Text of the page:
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Learning HTML....Part 2: <!DOCTYPE> and <head> information

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  • Learning HTML....Part 2: <!DOCTYPE> and <head> information

    DOCTYPES and some basic <head> information

    DOCTYPES

    As mentioned earlier, I told you that the Doctype of an HTML document tells the browser what to expect from the webpage in terms of syntax. There are three kinds of Doctype: Transitional, Strict, and Frameset.

    - Transitional: Allows room for some syntax flaws in the language (whether HTML or XHTML.) This is used by beginning developers still getting a grasp on 100% correct syntax

    - Strict: Allows no room for error in syntax. Although most browsers now are pretty forgiving even with this Doctype, passing validation [W3C validator explained when we get a bit deeper into coding] with Strict is a good idea so that you know your syntax is valid

    - Frameset: Not recommended anymore. Frames are an ancient method that has been long replaced by containers (<div>'s, explained later) and should no longer be used. If you wish to read more about them, you can Google 'em. Since I wasn't a web developer around the time they were used more, I don't know enough about them


    Each Doctype looks like this:

    HTML Transitional:
    HTML Code:
    <!DOCTYPE html PUBLIC "-//W3C//DTD HTML 4.01 Transitional//EN"
                          "http://www.w3.org/TR/html4/loose.dtd">
    HTML Strict:
    HTML Code:
    <!DOCTYPE html PUBLIC "-//W3C//DTD HTML 4.01//EN"
                          "http:/www.w3.org/TR/html4/strict.dtd">
    XHTML Transitional:
    HTML Code:
    <!DOCTYPE html PUBLIC "-//W3C//DTD XHTML 1.0 Transitional//EN"
                          "http://www.w3.org/TR/xhtml1/DTD/xhtml1-transitional.dtd">
    XHTML Strict:
    HTML Code:
    <!DOCTYPE html PUBLIC "-//W3C//DTD XHTML 1.0 Strict//EN"
                          "http://www.w3.org/TR/xhtml1/DTD/xhtml1-strict.dtd">

    Some Basic <head> Information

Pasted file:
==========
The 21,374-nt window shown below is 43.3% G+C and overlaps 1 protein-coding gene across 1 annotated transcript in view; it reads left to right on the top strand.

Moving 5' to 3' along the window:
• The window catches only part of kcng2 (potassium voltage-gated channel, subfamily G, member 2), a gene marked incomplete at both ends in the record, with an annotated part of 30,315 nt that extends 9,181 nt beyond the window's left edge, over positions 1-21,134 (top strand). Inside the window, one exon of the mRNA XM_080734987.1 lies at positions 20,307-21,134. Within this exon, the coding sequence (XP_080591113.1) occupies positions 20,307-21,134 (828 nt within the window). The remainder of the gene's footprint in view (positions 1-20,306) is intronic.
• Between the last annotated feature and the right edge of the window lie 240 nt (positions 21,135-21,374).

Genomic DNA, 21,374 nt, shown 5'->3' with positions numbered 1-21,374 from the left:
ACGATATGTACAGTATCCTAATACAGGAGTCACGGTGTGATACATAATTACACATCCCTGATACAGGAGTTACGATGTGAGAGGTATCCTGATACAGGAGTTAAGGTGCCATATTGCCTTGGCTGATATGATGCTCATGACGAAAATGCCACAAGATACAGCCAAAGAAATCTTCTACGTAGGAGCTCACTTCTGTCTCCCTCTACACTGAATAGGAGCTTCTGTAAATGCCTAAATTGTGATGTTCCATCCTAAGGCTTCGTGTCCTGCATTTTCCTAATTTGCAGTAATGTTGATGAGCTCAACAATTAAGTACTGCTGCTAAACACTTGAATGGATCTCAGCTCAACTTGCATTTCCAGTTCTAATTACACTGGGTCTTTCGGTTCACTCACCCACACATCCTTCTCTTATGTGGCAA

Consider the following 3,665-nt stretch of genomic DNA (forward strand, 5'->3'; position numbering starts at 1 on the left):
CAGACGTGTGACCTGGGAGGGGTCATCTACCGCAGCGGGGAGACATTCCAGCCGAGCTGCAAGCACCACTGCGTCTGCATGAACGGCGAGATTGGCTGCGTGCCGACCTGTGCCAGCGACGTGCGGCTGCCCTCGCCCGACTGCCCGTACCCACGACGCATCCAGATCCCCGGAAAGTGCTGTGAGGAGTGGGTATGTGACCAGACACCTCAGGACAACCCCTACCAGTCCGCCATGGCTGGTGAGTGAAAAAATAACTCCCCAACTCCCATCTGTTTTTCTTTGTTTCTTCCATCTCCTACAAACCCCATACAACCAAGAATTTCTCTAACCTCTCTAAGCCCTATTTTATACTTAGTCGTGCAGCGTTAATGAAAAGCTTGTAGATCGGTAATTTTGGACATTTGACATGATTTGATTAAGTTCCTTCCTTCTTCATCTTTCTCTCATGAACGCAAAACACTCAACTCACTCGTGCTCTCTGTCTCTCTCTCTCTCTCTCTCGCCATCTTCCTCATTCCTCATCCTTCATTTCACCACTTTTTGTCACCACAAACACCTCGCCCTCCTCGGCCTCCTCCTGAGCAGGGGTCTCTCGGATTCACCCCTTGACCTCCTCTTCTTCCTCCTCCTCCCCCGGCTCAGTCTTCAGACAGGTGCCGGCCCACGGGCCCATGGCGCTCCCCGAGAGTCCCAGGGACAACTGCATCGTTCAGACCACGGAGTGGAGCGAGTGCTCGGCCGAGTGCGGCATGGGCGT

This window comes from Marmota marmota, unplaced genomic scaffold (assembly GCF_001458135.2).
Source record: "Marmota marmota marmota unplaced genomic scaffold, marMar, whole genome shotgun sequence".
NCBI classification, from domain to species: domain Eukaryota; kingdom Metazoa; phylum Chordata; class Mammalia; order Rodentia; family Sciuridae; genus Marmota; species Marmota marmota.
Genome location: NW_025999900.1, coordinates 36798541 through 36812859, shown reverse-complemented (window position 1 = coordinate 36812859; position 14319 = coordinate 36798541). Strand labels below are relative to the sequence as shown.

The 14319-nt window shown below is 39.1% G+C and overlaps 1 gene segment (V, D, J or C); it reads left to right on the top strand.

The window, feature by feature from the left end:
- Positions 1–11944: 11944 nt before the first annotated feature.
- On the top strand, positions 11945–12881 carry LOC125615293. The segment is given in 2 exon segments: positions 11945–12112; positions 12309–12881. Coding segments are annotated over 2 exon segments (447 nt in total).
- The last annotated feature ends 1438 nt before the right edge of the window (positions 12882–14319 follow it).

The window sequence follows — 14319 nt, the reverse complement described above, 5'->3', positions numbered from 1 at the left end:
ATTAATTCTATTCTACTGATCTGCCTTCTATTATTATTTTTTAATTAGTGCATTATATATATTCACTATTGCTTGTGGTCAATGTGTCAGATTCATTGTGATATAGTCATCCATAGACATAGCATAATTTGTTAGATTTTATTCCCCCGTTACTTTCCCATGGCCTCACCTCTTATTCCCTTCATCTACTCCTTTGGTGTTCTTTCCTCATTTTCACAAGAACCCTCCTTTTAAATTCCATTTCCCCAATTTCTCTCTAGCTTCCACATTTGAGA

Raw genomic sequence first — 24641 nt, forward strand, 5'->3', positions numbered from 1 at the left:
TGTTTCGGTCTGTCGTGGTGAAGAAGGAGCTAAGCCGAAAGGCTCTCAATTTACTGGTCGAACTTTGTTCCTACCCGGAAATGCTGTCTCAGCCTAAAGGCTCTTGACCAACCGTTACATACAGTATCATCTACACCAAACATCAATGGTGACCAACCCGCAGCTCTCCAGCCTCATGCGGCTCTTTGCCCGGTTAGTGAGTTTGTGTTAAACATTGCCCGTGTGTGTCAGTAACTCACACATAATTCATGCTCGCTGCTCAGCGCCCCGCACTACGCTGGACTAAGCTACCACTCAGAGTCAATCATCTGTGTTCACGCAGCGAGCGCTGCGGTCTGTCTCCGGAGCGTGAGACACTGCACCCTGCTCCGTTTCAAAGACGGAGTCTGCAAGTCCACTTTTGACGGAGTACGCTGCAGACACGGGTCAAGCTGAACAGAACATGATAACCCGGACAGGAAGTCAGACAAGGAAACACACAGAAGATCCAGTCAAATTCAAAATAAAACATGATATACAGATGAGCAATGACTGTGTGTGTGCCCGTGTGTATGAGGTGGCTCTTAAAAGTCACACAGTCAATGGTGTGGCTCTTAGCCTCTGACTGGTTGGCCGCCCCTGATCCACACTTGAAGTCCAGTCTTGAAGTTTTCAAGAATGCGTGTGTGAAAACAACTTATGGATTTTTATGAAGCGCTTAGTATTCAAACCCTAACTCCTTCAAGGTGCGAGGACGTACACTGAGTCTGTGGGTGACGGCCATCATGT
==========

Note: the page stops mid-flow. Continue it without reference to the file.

<title></title> -- The Title of your webpage, this is a short (max should be about 120 characters so that it fits on the browser) is displayed in the web browser bar, just right of the favicon of that browser (for example the Firefox or IE logo.)

    metadata: <meta http-equiv="" content="" /> -- This version of metadata (http-equiv) is used to explain the character set, language, style and script type of the web page

    metadata: <meta name="" content="" /> -- This version of metadata (name) is used primarily for keywords and description of your webpage (SEO [Search Engine Optimization] is a key part in getting your site out there, these two tags are of extreme importance in that]

    <link href="your-style.css" rel="Stylesheet" type="text/css" /> -- Linking to an external stylesheet(s) to format your codes in CSS. Don't know about CSS? It's explained later in this tutorial

    <link href="favicon.ico" rel="Shortcut Icon" /> -- Linking to a Favorite Icon (favicon) .ICO file that is a small 16x16 image that you can use, maybe a company logo, for example. If you go to YouTube.com, it's their white/red icon, you can see it in your browser right next to the title of the webpage

    <script type="text/javascript" src="your-scripts.js"></script> -- Linking to an external JavaScript file

    <script type="text/javascript"></script> -- Adding inline scripts (JavaScript primarily) to your webpage

    <style type="text/css"></style> -- Adding inline styles in CSS to your webpage


    Now that you have some basic <head> information done, let's test out an HTML document, shall we? Open up your text editor (download Notepad++ here and type (or copy/paste) this code into it:

    HTML Code:
    <!DOCTYPE html PUBLIC "-//W3C//DTD HTML 4.01//EN"
                          "http://www.w3.org/TR/html4/strict.dtd">
    <html lang="en-US">
    <head>
    
      <title>My Very First HTML Page!</title>
      
      <meta http-equiv="Content-Type" content="text/html; charset=ISO-8859-1">
      <meta http-equiv="Content-Language" content="en-US">
      <meta http-equiv="Content-Style-Type" content="text/css">
      <meta http-equiv="Content-Script-Type" content="text/javascript">
      
    </head>
    <body>
    
    </body>
    </html>
    Now, save the file (if you're using Notepad++ just press CTRL + S) and save it as myfirstwebpage.html in any folder you wish. Now, open up your file manager and find the .html file we just made. Double-click it. Your webpage should open in your default web browser. Congratulations! You've made your first webpage. For those who are using Notepad++, you can remember the shortcut keys for each browser. IE users can simply press ctrl+alt+shift+i, Firefox is ctrl+alt+shift+x, Chrome is ctrl+alt+shift+r, and Safari is ctrl+alt+shift+f.

    MAC USERS: Notepad++ is Extremely hard to download and I don't know how to do it. So, in this tutorial, all I can advise you to do is use that TextEdit program (or Dreamweaver, if you have it) to edit your HTML files for now. The Windows OS is more suited for web development, and Macs can tend to confuse you. If you have a Windows computer, use it -- it will make the process much, much simpler.

  • #2
    Thanks for all this information, I really appreciate you explaining this. It has really helped me understand it is what im reading. I'm extremely new to html and css coding so this explained a good portion of what i'm looking at. Keep up the good work!

    Comment


    • #3
      With HTML5 on the way, DOCTYPE has become even easier. All you need to use is:
      <!DOCTYPE html>

      No more needing to remember the other doctype forms

      Comment

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